I have a love-hate relationship with LeakIX. While I think it’s fundamental to pursue continuous service monitoring (to the point that I’ve humbly contributed a LeakIX plugin to find exposed Firebase instances), I was a bit surprised to see their approach to disclosing leaks. They use public reports, with very detailed tracking information, including the full cleartext correspondence between the researcher who found the leak and the service operator(s) (see examples here). This is a big step forward and game-changing approach, because it puts real pressure on the operators to minimize exposures and speedup their incident response process to close leaking services. However, the degree of details included in the reports is a bit…ahem…too much for a public page, IMHO.

#leak | Pandora Papers: 11.9 Million (No Longer Secret) Records From 14 Offshore Firms

by International Consortium of Investigative Journalists - @ICIJorg

Remember the Panama Papers? Great! Pandora Papers is another great investigation conducted by the ICIJ to expose the rogue offshore finance industry, adding 11.9 million records to the existing 11.5 millions collected by the Panama Papers.

#telco | SMS-routing Company Syniverse has Been Compromised for Years

by Lorenzo Franceschi-Bicchierai - @lorenzofb for Motherboard - @motherboard

An SMS-routing services used by AT&T, T-Mobile, Verizon, Vodafone, and China Mobile, handling billions of text messages, has disclosed that it has been compromised for years, impacting around 235 of its customers. In addition to SMS routing, the company manages roaming across networks using SS7 and Diameter.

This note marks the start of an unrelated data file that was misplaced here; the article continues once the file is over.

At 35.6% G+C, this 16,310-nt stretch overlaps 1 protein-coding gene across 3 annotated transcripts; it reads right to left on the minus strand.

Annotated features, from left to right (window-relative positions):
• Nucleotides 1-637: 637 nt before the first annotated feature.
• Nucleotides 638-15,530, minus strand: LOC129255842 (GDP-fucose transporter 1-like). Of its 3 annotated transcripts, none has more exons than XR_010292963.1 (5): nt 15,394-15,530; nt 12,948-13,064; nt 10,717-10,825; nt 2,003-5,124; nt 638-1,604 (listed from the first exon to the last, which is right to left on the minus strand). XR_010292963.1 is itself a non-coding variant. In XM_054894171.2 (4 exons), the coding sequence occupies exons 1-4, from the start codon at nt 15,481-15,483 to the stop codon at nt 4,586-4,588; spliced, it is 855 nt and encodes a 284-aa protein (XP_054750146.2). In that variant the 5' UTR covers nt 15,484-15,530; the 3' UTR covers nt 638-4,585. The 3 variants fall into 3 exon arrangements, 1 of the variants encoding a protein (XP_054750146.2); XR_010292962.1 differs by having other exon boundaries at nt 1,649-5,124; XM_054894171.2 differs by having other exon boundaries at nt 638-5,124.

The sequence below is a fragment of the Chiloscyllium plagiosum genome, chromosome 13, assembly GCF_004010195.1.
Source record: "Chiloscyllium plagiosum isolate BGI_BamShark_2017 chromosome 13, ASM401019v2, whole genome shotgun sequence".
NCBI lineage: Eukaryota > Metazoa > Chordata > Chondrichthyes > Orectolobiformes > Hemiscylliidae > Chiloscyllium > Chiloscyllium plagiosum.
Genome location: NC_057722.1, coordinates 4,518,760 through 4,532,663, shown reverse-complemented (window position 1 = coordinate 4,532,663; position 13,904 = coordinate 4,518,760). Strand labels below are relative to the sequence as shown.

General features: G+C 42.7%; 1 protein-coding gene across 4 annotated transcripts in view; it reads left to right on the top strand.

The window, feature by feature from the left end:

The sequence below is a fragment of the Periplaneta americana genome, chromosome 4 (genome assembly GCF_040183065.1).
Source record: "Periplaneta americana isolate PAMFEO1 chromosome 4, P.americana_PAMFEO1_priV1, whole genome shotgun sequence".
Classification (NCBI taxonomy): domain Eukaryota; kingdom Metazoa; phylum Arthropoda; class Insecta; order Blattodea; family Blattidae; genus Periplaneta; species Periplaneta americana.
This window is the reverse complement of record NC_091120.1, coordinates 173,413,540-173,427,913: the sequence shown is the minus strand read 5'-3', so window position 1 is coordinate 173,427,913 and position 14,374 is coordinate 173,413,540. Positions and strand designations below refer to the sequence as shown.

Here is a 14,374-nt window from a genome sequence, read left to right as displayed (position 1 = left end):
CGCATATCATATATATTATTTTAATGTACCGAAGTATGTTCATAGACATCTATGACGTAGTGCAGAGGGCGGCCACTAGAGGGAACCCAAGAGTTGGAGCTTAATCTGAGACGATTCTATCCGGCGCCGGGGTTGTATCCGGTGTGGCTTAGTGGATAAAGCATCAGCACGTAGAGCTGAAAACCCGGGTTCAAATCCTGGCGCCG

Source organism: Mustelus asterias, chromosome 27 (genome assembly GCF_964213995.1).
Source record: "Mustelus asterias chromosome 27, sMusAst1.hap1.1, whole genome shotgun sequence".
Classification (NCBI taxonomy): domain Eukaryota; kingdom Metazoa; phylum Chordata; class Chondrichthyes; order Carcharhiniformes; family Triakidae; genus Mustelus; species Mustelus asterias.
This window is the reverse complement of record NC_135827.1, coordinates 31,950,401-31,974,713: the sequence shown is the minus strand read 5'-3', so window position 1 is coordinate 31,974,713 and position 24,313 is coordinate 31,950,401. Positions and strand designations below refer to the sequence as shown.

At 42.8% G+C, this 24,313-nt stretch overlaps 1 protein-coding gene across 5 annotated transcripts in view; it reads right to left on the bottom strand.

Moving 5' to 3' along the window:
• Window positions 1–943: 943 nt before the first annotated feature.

#hacking | Phrack #70 is Out!

by Phrack Staff

5 years after the previous issue, Volume 0x10, Issue 0x46, Phile #0x01 of 0x0f of Phrack is out! I’ve read the introduction and skimmed through the titles. Here are my highlights:

We are all ego-driven […] We expect direct payback from our hacking, in many forms, including reputation. […] It became a symbol of achievement, eliteness, and honor to be published in Phrack.

And then the best part:

Academia noticed the high quality of Phrack papers, started citing them, and basing their offensive and defensive work on them. Did that alienate the underground that Phrack represented for so many years? Yes, we think it did. But the underground also changed.

If you’re interested in the delicate balance between industry vs. academia and the (lack of) recognition of outstandingly good non-peer-reviewed work, read @reyammer’s take on the topic.

Articles that I may find the time to read, one day or another:

#vuln | 10-years Old UPnP Vulnerabilities in Broadcom’s SDK Still Affecting Cisco, DD-WRT, and Linksys Routers

by IoT Inspector - @IoTInspector